Like a cross between the Guardian’s Writers’ rooms and MTV Cribs, our ‘Where I write’ series brings you up close and personal with the furniture of our authors’ lives to discover where – and how – the magic happens. In this episode, former pro skateboarder turned poet Olly Todd shares the view from his writing desk in Lewes.
William and Dorothy Wordsworth’s first glimpse of the sea was at Whitehaven on the Cumbrian coast; my hometown. They were visiting their paternal uncle Richard who was the town’s Collector of Customs. Dorothy cried at the sight. In later life, William would regard the event as his first memory of his beloved sister’s remarkable sensibility*. The Wordsworth children hailed from the market town of Cockermouth, fourteen miles inland. It was here they took the shells they had gathered on the beach that day and relived the sounds of the sea by placing them to their ears. But it thrills me to know they at least spent time – formative time – in my corner of the county. Indeed, William did actually live in Whitehaven for a spell in 1794.
It’s his portrait – brooding on Helvellyn (whose onomatopoeic name perfectly captures the mountain’s perilously ridged summit) – that hangs above my writing desk. Our shared Cumbrianness is one connection that justifies the picture’s place to me. The other is that most niche of literary subgenres, skate poetry. Albeit of the ice skating variety in Wordsworth’s case, as opposed to skateboarding in mine. The sequence in The Prelude that has him gliding ‘across the reflex of a star / That gleamed upon the ice’ is to my knowledge the best-achieved poetic expression of (any form of) skating’s fleeting sensation. My quest for anything anywhere near it in my own poems is ongoing. Having him watching over me as I write is both a comfort and a spur.
The room in which my writing desk sits is on the top floor of our house in Lewes, East Sussex. Up in the eves, but not – despite the term some bureaucratic estate agents and negligent surveyors tried to bestow upon it – a loft conversion. A period fireplace in the adjoining bedroom tells you this was an original storey of the house. It’s more an outsized landing than a room. ‘Hobby rooms’ they’re sometimes called. Almost fitting I suppose but alas, poetry is far more serious than that! A Velux window in the sloping roof reveals a mighty flintstone Anglican church to the east and, if you lean out far enough and look south, the town’s Norman castle, high on its earthwork hill. (Cockermouth has a ruined Norman castle, too.) Between these two stone sentinels is a sort of deep valley of back gardens running down from the rear of a lofty Georgian terrace whose houses’ windows, when lit from within, create an almost Dahlian world; you imagine a hundred and one dalmatians in woofing correspondence across the hedgerows at dusk. It’s a beautiful view. I’m very happy with it. I write in Microsoft Word on a modestly priced PC laptop. I’m very happy with that, also. And I write in Times New Roman for reasons that require no explanation. I don’t use line spacing until I sense a poem’s completion nearing, at which point I go one-point-five. The transformation, from hunched, bunched block of text to air-filled, breathable poem is never not satisfying. It’s tantamount to an endorphin hit. Writing poems is fun!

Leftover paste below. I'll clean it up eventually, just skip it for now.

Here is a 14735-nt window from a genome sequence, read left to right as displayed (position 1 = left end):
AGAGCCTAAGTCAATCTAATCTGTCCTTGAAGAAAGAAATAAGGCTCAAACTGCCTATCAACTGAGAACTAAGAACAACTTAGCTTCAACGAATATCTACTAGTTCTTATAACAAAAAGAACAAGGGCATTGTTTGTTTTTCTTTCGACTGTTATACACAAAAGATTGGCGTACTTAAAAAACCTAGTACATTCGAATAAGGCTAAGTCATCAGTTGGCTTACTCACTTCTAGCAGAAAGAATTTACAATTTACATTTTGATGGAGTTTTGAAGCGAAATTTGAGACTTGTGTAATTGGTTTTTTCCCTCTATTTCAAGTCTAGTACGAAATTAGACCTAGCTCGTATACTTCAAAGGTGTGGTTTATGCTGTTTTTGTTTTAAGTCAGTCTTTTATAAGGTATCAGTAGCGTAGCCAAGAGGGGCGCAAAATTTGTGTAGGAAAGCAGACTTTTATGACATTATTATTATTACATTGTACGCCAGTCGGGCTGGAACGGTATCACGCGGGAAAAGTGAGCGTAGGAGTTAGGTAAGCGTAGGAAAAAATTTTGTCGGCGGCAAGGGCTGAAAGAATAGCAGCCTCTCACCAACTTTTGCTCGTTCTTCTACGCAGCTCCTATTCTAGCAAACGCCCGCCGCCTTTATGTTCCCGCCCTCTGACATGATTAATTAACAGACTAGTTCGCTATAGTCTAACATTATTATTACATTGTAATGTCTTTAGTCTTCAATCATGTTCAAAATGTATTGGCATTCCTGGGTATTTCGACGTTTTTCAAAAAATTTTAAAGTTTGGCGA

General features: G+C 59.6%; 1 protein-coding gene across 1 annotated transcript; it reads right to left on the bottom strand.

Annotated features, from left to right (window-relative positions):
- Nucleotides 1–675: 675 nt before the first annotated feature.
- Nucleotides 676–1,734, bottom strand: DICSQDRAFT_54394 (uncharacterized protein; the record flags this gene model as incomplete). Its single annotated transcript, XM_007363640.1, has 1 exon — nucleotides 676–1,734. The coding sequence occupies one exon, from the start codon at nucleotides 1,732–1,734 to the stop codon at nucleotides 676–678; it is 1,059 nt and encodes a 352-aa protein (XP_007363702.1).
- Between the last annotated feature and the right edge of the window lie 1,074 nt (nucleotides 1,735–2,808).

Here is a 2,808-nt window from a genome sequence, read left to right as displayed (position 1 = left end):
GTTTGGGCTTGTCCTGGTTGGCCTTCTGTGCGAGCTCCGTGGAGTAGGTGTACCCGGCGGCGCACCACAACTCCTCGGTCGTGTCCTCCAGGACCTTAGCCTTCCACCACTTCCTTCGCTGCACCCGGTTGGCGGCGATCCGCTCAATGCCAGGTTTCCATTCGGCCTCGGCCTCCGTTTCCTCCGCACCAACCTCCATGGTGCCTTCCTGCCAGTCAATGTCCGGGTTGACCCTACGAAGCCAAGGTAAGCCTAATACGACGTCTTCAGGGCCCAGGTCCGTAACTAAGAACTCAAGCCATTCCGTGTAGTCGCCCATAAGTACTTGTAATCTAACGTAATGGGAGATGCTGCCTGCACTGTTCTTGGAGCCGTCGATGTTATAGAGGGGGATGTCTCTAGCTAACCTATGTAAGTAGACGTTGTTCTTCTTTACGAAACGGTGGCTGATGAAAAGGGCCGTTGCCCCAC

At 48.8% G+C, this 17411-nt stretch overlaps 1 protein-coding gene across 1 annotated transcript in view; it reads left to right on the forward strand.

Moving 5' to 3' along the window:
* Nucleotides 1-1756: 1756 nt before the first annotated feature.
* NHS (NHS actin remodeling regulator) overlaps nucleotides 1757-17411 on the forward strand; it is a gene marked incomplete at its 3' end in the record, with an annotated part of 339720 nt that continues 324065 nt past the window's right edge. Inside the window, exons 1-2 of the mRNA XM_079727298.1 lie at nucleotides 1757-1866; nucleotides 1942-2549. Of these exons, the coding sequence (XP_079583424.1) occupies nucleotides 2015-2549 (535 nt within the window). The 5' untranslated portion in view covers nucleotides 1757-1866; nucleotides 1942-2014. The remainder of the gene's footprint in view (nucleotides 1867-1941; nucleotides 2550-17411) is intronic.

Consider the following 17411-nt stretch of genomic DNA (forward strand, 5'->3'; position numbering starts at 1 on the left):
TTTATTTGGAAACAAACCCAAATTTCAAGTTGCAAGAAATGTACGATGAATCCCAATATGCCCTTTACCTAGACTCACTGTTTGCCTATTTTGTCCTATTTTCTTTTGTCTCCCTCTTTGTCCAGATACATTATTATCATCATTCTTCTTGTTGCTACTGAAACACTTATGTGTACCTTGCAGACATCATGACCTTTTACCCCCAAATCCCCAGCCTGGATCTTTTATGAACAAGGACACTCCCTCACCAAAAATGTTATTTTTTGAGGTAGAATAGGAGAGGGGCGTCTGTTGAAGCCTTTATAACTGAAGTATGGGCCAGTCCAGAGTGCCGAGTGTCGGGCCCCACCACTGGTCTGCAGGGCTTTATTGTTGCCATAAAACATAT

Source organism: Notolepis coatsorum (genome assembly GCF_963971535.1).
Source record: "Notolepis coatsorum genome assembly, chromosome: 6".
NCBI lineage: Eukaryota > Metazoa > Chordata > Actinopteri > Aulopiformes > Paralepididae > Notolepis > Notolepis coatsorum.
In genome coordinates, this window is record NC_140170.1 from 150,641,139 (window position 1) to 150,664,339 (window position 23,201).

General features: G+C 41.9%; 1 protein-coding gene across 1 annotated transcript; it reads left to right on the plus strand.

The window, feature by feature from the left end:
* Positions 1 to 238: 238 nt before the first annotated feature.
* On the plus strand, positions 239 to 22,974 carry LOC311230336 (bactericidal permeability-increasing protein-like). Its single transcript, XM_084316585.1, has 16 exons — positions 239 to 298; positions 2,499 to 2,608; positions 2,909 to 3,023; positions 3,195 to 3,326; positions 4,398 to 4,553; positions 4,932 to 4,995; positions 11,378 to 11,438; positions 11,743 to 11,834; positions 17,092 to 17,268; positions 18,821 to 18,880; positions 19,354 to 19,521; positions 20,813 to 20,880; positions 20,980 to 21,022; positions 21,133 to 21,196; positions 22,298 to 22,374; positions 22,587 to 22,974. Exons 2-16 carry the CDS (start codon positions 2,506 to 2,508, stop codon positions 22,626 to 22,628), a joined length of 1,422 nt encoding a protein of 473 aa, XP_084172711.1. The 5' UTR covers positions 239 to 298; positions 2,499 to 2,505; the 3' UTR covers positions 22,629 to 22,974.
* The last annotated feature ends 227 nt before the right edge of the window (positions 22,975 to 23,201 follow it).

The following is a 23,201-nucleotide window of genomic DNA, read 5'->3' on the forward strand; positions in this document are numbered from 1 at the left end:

My writing process has changed markedly over the years. I made the switch from manual typewriter to laptop (second-hand Mac until the new PC) about seven or eight years ago. As an itinerant English skater in America, I’d often buy a typewriter from a local thrift store if I was going to be in one place for a while, then leave it with whomever I was staying upon moving on; the heavy old things don’t exactly lend themselves to packing light. One machine though, a beautiful deep-red Royal I received as a birthday present, did stay with me and made the trip home across the Pond as carry-on luggage. Too valuable to abandon: at a repair shop (jammed typebars) one day in Eagle Rock in LA the proprietor blurted out its would-be value on the vintage market, then had the cheek to offer me a fraction of that price to take it off my hands. No thanks, pal.
Working on typewriters, I used to create draft upon draft of poems, and keep them all too, thinking every original image or technical solution or line-break variant they contained would be crucial during the editing process. No thought left behind! The shift to a laptop has led to a less ponderous writing practice, as well as a more productive one. Perhaps the most notable shift in how I write though has been the ceasing of writing drunk. I don’t know where this impulse came from as a young poet, but it’s a mug’s game. It creates a too-insular and blinkered perspective, feeds sentimentality, limits one to writing in the wee hours, prevents any kind of routine, and blocks craft despite the protestations spoken by its voice of inebriated ‘inspiration’.
* Jonathan Bate ‘Radical Wordsworth: The Poet who Changed the World’